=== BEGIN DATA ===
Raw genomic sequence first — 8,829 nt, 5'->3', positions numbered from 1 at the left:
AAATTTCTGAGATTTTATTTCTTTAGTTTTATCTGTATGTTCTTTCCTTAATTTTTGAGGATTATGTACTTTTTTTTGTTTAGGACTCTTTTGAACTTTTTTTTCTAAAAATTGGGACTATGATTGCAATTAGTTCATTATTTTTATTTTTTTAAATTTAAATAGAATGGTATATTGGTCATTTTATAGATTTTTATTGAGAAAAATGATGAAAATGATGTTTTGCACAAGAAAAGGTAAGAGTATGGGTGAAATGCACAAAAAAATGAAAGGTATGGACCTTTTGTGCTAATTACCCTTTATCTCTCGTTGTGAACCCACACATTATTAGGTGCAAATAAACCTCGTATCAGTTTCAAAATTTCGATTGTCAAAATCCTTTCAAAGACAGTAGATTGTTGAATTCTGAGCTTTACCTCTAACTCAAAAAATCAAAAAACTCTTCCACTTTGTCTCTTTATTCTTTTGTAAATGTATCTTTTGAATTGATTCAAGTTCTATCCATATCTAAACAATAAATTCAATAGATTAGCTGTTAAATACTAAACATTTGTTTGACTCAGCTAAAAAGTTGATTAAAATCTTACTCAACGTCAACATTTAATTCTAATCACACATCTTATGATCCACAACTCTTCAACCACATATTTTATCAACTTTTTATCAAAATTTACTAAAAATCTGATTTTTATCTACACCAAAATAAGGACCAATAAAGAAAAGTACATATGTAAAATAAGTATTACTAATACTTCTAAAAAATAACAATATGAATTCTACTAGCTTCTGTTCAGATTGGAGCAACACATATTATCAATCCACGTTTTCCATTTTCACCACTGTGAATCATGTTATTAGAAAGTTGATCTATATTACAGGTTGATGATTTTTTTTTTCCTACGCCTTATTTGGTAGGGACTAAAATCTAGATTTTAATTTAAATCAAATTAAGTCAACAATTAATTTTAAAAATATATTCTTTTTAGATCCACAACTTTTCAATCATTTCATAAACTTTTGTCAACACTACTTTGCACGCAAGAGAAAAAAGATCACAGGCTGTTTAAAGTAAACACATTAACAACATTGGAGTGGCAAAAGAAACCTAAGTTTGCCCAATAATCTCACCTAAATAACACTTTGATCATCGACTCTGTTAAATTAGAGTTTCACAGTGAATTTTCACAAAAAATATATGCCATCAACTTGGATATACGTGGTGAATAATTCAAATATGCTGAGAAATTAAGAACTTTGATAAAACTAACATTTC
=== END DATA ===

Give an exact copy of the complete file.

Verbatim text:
Raw genomic sequence first — 8,829 nt, 5'->3', positions numbered from 1 at the left:
AAATTTCTGAGATTTTATTTCTTTAGTTTTATCTGTATGTTCTTTCCTTAATTTTTGAGGATTATGTACTTTTTTTTGTTTAGGACTCTTTTGAACTTTTTTTTCTAAAAATTGGGACTATGATTGCAATTAGTTCATTATTTTTATTTTTTTAAATTTAAATAGAATGGTATATTGGTCATTTTATAGATTTTTATTGAGAAAAATGATGAAAATGATGTTTTGCACAAGAAAAGGTAAGAGTATGGGTGAAATGCACAAAAAAATGAAAGGTATGGACCTTTTGTGCTAATTACCCTTTATCTCTCGTTGTGAACCCACACATTATTAGGTGCAAATAAACCTCGTATCAGTTTCAAAATTTCGATTGTCAAAATCCTTTCAAAGACAGTAGATTGTTGAATTCTGAGCTTTACCTCTAACTCAAAAAATCAAAAAACTCTTCCACTTTGTCTCTTTATTCTTTTGTAAATGTATCTTTTGAATTGATTCAAGTTCTATCCATATCTAAACAATAAATTCAATAGATTAGCTGTTAAATACTAAACATTTGTTTGACTCAGCTAAAAAGTTGATTAAAATCTTACTCAACGTCAACATTTAATTCTAATCACACATCTTATGATCCACAACTCTTCAACCACATATTTTATCAACTTTTTATCAAAATTTACTAAAAATCTGATTTTTATCTACACCAAAATAAGGACCAATAAAGAAAAGTACATATGTAAAATAAGTATTACTAATACTTCTAAAAAATAACAATATGAATTCTACTAGCTTCTGTTCAGATTGGAGCAACACATATTATCAATCCACGTTTTCCATTTTCACCACTGTGAATCATGTTATTAGAAAGTTGATCTATATTACAGGTTGATGATTTTTTTTTTCCTACGCCTTATTTGGTAGGGACTAAAATCTAGATTTTAATTTAAATCAAATTAAGTCAACAATTAATTTTAAAAATATATTCTTTTTAGATCCACAACTTTTCAATCATTTCATAAACTTTTGTCAACACTACTTTGCACGCAAGAGAAAAAAGATCACAGGCTGTTTAAAGTAAACACATTAACAACATTGGAGTGGCAAAAGAAACCTAAGTTTGCCCAATAATCTCACCTAAATAACACTTTGATCATCGACTCTGTTAAATTAGAGTTTCACAGTGAATTTTCACAAAAAATATATGCCATCAACTTGGATATACGTGGTGAATAATTCAAATATGCTGAGAAATTAAGAACTTTGATAAAACTAACATTTC